Mention doing 108 sun salutations in a row to most people, even regularly practicing yogis, and their eyes widen as their mind says “No way!”
Not only can your average yoga practitioner easily complete 108 sun salutations, but it’s such an energizing practice, that at the end of 108, some people actually feel like they want to do more.
Remember, yoga is not “exercise”. It doesn’t wear out the body, but energises the mind, body and soul.
Sun salutations open and energise the entire body, and done with total awareness, bring more and more prana (life force) into the system.
In fact, the greatest obstacle to completing 108 rounds of sun salutations is not the body but the mind – but more on how to work with the mind later.
First, why 108 sun salutations?
Why 108? The number 108 has long been a number of significance in India, birthplace of yoga.
Nobody knows for sure why it is so, but some of my favourite reasons are:
- The chakras are the intersections of energy lines, and there are said to be a total of 108 energy lines converging to form the heart chakra. One of them, sushumna leads to the crown chakra, and is said to be the path to Self-realization.
- The ancient Indians were excellent mathematicians and 108 may be the product of a precise mathematical operation (e.g. 1 power 1 x 2 power 2 x 3 power 3 = 108) which was thought to have special numerological significance.
- 1, 0, and 8: 1 stands for God or higher Truth, 0 stands for emptiness or completeness in spiritual practice, and 8 stands for infinity or eternity.
- There are 54 letters in the Sanskrit alphabet. Each has masculine and feminine, shiva and shakti. 54 times 2 is 108.
Shiva Rea, who began Global Mala, an annual event marked by practices repeated 108 times, often sun salutations, says this is where the significance of 108 comes from:
Renowned mathematicians of Vedic culture viewed 108 as a number of the wholeness of existence. This number also connects the Sun, Moon, and Earth: The average distance of the Sun and the Moon to Earth is 108 times their respective diameters. Such phenomena have given rise to many examples of ritual significance.
According to yogic tradition, there are 108 pithas, or sacred sites, throughout India. And there are also 108 Upanishads and 108 marma points, or sacred places of the body.
But you don’t have to know why to experience the power of 108 sun salutations. In 2008, over 150 yogis attended Global Mala in Wellington, and these were some of their comments after completing the sun salutations:
I wanted to ‘crack the ton’ and try a moving meditation again.. so on I went on that wintry Sunday. The first and second set seemed to fly by, the third set was more challenging. It was harder to keep the moment and to focus on me and not have my thoughts wander everywhere. It took me most of the final set to get that sorted and I just felt like doing another 100 or so when we finished! – Antony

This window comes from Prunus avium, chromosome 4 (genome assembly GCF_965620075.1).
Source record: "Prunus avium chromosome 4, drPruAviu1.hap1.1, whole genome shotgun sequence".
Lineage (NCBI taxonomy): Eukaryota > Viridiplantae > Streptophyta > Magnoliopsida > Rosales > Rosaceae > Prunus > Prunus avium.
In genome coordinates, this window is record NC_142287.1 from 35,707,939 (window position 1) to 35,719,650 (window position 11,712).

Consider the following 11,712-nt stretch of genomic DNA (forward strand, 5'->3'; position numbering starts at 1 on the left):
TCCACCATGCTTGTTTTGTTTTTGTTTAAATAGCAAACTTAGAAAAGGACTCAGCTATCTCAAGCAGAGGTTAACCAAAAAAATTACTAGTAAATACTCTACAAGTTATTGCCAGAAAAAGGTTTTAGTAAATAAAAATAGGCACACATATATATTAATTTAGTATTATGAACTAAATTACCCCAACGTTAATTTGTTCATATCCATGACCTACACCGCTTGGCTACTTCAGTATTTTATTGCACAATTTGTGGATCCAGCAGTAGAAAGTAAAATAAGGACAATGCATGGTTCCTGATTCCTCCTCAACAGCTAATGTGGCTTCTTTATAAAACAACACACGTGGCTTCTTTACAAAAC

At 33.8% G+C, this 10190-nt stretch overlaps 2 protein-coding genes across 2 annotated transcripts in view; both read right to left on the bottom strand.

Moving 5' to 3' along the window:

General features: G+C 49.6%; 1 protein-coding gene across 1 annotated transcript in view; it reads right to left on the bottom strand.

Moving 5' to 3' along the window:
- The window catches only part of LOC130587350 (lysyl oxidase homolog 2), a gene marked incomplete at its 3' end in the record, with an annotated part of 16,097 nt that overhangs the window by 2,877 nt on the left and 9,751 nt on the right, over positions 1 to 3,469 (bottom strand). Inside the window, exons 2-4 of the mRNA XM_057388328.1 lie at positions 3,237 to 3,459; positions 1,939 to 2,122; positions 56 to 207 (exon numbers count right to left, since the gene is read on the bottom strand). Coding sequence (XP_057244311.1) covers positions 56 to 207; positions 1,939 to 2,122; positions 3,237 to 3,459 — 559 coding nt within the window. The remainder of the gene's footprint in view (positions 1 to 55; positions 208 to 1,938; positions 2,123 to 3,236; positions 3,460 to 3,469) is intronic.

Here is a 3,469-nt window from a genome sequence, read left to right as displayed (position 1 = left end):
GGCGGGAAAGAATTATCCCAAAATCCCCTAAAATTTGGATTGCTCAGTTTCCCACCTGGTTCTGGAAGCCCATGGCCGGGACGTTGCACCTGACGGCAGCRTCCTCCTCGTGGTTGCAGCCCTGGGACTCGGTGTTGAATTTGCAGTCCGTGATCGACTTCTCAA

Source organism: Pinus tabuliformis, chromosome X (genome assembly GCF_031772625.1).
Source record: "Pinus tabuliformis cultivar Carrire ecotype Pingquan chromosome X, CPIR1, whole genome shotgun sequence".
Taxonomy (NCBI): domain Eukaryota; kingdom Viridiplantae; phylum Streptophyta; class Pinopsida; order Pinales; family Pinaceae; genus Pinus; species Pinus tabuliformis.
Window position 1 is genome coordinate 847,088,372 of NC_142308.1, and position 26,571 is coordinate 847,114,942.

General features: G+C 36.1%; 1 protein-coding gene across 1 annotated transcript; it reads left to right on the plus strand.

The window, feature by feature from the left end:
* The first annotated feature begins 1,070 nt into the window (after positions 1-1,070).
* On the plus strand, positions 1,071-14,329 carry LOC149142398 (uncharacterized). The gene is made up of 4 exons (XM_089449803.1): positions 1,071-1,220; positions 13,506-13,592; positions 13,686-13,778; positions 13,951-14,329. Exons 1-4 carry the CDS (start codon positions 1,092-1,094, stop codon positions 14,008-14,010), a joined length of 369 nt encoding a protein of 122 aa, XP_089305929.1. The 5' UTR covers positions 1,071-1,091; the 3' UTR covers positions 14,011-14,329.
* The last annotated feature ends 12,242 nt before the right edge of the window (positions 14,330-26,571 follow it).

I thought the experience was meditative and invigorating at the same time. It was like being in rhythm with your own body rhythm as well as the rhythm that as a group we created. – Sheridan
Hi I’m not one for great words. But it brought me into a nice flowing trance state… and it was amazing to me how the 108 seemed to be completed faster and easier than expected. – Fiona
Last week I led one of my Prana Flow classes through a 27 round sun salutation practice. They had that same look on their face when I announced it at the beginning of class – 27 sun salutations! But I reminded them that the only obstacle is the mind – the body is more than capable. Child pose is always available as a substitute for a downward dog. Half plank is as powerful as plank.
And so we began. At the end of each round, as we pulled our hands down into our heart, the energy from the room increased. At the end of the 27, one student told me afterwards:
I felt more energised than when we began, I just wanted to keep going! – Miguel
If you want to begin a daily practice of sun salutations, here’s how to do it.
Start with five every morning, and add an extra sun salutation each day. Make it a daily practice as this builds consistency. At the end of the first week, you’ll be doing 11 sun salutations, and starting to get that energising high everyone talks about. Past ten is also when the mind starts to come into play – this is our opportunity to play witness, and be non-reactive.
When we practice the same movement over and over, invariably it is the limits of the mind we come up against first:
- “There’s so many left!”
- “This is boring.”
- “I’m over it.”
- “I can’t be bothered.”
- “How many more?”
And on and on it goes… give it free rein and your mind can weave quite the story. But all you need to do is keep coming back to the breath. Inhaling, exhaling, inhaling, exhaling. Forget about how many you have to do. Forget about whether or not you can do it. Forget about what it will feel like when you finish. All that truly exists is the breath and the movement that you are currently doing. Give yourself fully to that movement, that breath.
In essence, there is only over one sun salutation to complete – the one you’re in. If you can stay present focused, on this one sun salutation, on the breath required to complete it… you will effortlessly drop into the meditative trance state that people talk about, and before you know it the 108 will be over.
This is the key.
Stay here and now, stay with the breath, with with the one place you are at the moment – because you’re no-where else.
Remember too, as you practice at home, doing it in a large group is an entirely different experience. The group energy also carries you through, and time seems to speed up. There were 150 yogis at Wellington’s Global Mala last year, we expect there to be around 500 this year. Imagine the energy of that – 500 people moving and breathing in unison as they complete 108 sun salutations.
Now that’s powerful.